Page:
Kristján Þór Júlíusson, minister of fisheries and agriculture, presented a bill to parliament yesterday concerning fishing fees, RÚV reports. The main goal of the bill is to make the calculation, regulation and collection of fishing fees simpler and more effective. According to Kristján Þór, the new method of calculating the fees yields similar results over a decade as the current law. Fishing fees have been a controversial issue for years and the reception of the bill has been mixed.
“The bill is not intended to raise or lower the fishing fees,” Kristján stated at a press conference yesterday. He wants to make the laws clearer and base the calculations of the fees on newer data. Currently, the fees are based on two-year-old data but if the bill passes, they will be calculated from the previous year’s numbers. Kristján claims that he could explain the new calculation methods in ten minutes, but it would take him days to explain the old ones.
According to the bill, the calculation and administration of the fishing fees will be moved to the Directorate of Internal Revenue and the fishing fee committee will be dissolved. Fishing fees will also only cover fishing, not processing of the catch. Investment in the industry will also lower the fees since they’re considered in the common interest of the industry and the state.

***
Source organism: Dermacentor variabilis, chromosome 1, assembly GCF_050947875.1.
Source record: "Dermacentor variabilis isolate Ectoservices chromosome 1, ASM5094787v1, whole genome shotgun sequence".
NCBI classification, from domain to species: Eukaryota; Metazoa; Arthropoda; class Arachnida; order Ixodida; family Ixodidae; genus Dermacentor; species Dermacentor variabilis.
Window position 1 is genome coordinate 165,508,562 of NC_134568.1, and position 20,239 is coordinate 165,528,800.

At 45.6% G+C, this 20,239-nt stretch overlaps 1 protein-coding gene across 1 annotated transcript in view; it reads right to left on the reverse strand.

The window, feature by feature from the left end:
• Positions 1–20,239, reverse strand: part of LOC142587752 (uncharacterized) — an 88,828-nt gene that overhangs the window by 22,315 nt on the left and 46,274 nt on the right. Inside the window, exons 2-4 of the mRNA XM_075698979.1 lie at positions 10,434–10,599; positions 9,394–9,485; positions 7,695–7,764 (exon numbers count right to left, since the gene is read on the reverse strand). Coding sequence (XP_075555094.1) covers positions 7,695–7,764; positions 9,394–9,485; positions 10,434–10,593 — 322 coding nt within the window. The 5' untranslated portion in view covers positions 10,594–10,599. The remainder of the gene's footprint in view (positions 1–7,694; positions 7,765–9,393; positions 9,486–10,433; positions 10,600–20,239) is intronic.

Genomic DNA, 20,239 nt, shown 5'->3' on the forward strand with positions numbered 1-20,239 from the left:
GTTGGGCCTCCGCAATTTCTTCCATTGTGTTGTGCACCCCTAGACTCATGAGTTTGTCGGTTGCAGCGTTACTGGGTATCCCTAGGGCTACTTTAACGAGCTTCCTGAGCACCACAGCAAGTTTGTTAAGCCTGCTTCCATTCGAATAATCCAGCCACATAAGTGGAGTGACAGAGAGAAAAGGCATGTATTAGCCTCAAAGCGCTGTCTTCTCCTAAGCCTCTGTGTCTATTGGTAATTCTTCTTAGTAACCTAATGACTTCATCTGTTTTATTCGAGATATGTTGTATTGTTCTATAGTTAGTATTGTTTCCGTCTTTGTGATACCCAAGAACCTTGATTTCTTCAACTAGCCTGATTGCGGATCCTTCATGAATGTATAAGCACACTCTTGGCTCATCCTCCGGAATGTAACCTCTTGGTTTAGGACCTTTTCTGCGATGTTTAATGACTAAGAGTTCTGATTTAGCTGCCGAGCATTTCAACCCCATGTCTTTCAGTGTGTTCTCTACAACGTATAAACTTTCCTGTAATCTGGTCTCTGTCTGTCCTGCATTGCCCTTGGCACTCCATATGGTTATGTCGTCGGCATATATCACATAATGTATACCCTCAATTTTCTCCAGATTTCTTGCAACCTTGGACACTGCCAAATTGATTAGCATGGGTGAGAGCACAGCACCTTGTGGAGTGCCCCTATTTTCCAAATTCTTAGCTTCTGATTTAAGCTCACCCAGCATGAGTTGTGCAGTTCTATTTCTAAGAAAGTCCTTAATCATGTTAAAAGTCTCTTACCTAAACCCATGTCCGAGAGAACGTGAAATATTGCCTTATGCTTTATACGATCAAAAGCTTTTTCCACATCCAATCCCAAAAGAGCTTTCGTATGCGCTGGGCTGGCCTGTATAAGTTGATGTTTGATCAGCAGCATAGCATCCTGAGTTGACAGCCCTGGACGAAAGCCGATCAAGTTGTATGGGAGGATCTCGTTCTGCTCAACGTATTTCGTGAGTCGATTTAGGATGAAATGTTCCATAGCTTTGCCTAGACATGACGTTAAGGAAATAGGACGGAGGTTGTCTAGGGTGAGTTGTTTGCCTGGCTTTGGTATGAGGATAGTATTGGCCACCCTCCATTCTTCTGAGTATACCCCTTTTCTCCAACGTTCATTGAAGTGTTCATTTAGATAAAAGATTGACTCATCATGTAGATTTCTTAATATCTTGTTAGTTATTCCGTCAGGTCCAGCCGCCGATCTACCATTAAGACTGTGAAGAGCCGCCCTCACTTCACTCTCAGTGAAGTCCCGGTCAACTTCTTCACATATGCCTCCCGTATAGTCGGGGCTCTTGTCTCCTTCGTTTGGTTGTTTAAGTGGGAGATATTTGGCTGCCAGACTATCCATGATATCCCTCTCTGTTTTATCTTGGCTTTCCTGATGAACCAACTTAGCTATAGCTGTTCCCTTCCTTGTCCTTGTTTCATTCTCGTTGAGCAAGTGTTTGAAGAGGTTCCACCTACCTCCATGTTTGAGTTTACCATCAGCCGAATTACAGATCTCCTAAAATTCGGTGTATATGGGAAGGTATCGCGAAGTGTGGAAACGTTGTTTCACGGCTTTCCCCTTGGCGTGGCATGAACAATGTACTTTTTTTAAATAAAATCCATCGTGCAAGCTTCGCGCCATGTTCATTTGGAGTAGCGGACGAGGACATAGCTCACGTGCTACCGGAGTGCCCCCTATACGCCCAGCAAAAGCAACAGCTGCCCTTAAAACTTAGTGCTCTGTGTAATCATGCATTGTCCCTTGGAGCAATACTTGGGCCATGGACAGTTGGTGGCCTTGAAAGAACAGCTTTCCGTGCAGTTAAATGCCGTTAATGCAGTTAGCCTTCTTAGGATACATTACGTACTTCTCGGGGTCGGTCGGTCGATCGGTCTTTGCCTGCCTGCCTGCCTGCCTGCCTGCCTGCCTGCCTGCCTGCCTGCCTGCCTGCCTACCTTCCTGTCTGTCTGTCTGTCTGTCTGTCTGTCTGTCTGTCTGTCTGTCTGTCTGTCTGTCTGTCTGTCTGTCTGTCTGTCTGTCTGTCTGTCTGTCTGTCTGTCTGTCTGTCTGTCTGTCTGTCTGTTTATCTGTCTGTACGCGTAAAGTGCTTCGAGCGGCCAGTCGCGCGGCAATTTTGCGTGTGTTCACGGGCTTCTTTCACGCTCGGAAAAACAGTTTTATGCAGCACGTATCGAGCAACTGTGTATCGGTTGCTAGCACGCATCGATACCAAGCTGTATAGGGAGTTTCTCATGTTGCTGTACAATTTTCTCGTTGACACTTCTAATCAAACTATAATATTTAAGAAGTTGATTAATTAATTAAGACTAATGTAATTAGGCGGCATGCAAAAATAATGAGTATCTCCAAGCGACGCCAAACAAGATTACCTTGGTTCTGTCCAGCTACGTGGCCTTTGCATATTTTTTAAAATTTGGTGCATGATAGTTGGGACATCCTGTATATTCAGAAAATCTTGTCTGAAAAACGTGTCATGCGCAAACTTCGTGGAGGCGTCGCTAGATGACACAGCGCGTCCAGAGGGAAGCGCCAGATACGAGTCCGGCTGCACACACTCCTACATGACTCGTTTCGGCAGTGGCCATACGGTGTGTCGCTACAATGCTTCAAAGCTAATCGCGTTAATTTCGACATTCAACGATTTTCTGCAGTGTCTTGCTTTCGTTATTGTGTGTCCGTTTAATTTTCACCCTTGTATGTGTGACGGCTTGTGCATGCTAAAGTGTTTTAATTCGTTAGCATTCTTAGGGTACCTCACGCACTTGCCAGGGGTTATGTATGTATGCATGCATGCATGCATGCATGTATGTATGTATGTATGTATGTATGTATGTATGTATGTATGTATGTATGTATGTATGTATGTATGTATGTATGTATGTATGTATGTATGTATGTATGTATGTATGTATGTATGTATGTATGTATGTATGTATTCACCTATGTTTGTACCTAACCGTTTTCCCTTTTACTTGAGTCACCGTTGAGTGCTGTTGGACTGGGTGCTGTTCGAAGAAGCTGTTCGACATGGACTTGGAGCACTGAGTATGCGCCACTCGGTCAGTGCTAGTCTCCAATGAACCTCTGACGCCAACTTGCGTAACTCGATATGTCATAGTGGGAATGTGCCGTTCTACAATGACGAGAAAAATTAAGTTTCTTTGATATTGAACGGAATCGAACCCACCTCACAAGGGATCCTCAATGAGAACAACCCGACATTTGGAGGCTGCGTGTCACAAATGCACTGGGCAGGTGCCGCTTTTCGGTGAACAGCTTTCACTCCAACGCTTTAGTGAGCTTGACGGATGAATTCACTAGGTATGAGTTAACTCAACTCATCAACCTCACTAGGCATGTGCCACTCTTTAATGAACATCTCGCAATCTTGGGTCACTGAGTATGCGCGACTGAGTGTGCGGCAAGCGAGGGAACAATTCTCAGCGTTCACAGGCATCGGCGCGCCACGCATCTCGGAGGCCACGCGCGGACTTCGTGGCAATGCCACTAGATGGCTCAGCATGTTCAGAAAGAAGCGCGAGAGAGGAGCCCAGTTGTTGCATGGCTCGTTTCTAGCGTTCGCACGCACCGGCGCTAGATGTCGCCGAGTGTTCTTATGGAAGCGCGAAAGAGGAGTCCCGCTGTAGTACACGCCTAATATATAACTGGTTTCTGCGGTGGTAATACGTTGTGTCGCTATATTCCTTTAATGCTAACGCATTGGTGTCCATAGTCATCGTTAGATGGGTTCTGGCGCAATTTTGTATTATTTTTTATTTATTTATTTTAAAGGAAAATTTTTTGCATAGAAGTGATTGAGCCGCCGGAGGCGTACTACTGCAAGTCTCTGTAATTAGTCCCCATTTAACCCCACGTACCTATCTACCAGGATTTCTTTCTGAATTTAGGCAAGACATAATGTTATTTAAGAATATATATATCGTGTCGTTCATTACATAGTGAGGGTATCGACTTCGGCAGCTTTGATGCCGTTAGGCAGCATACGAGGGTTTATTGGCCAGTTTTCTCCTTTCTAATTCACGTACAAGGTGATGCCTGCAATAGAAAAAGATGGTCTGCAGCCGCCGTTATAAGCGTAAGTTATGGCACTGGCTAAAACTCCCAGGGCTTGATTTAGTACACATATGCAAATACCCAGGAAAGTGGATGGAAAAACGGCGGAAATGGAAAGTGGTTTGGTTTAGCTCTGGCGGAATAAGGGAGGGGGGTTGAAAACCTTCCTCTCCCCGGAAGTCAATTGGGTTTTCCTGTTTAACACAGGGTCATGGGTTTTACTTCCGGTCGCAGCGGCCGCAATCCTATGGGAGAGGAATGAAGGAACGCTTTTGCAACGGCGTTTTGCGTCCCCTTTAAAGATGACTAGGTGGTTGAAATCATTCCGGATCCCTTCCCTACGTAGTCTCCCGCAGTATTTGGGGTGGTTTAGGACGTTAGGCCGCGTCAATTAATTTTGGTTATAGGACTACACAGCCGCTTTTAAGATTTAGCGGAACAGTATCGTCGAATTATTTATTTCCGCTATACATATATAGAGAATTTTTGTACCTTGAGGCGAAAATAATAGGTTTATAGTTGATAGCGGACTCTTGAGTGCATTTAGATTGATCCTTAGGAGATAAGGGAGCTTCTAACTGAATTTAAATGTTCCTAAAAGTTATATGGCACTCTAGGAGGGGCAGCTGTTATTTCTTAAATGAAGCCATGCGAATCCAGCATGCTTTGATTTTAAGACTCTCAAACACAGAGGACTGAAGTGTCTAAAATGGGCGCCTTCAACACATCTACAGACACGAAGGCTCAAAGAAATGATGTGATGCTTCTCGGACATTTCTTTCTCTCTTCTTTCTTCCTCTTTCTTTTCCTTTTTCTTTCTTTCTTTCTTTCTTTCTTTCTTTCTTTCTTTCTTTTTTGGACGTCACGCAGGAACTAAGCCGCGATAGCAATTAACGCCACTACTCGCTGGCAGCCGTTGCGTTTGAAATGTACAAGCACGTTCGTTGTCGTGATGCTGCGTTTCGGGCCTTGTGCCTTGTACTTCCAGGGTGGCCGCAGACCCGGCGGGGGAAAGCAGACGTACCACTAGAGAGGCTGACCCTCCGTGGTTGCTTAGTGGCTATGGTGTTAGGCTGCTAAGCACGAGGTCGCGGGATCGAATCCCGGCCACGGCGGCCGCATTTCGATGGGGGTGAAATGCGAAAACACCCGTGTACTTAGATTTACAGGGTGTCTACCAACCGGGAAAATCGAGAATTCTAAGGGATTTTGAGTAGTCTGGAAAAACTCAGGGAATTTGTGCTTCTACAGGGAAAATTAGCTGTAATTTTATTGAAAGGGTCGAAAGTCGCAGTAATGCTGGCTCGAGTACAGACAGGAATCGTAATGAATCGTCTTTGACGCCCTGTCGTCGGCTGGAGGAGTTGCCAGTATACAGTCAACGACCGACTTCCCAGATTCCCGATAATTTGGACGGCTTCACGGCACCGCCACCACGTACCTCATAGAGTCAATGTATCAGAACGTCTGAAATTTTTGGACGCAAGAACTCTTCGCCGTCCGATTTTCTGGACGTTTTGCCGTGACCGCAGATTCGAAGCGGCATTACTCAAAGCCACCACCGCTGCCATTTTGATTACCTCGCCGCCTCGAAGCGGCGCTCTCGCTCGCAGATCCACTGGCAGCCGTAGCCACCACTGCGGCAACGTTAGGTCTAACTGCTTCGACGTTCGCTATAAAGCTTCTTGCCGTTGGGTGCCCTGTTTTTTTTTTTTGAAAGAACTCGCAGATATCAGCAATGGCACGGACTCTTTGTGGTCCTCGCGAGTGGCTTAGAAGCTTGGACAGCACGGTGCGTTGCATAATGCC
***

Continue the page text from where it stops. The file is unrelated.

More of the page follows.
Response to the bill has been mixed, as is to be expected with such a controversial matter. Heiðrún Lind Marteinsdóttir, CEO of Fisheries Iceland, is disappointed with the bill. According to her, the bill has its advantages but the fees are still too high. Þorgerður Katrín Gunnarsdóttir, member of parliament and former minister of fisheries criticized the bill because there’s no mention of using the fishing fees for strengthening infrastructure in fishing towns around the country. Another member of parliament, Oddný G. Harðardóttir claimed that the bill was not simpler than the current laws, even though that was the stated intent, and that with the new system, fees would in effect be lowered. Gunnar Bragi Sveinsson considered the bill an improvement on the current system but was disappointed that no adjustments were made for small and medium-sized fishing companies.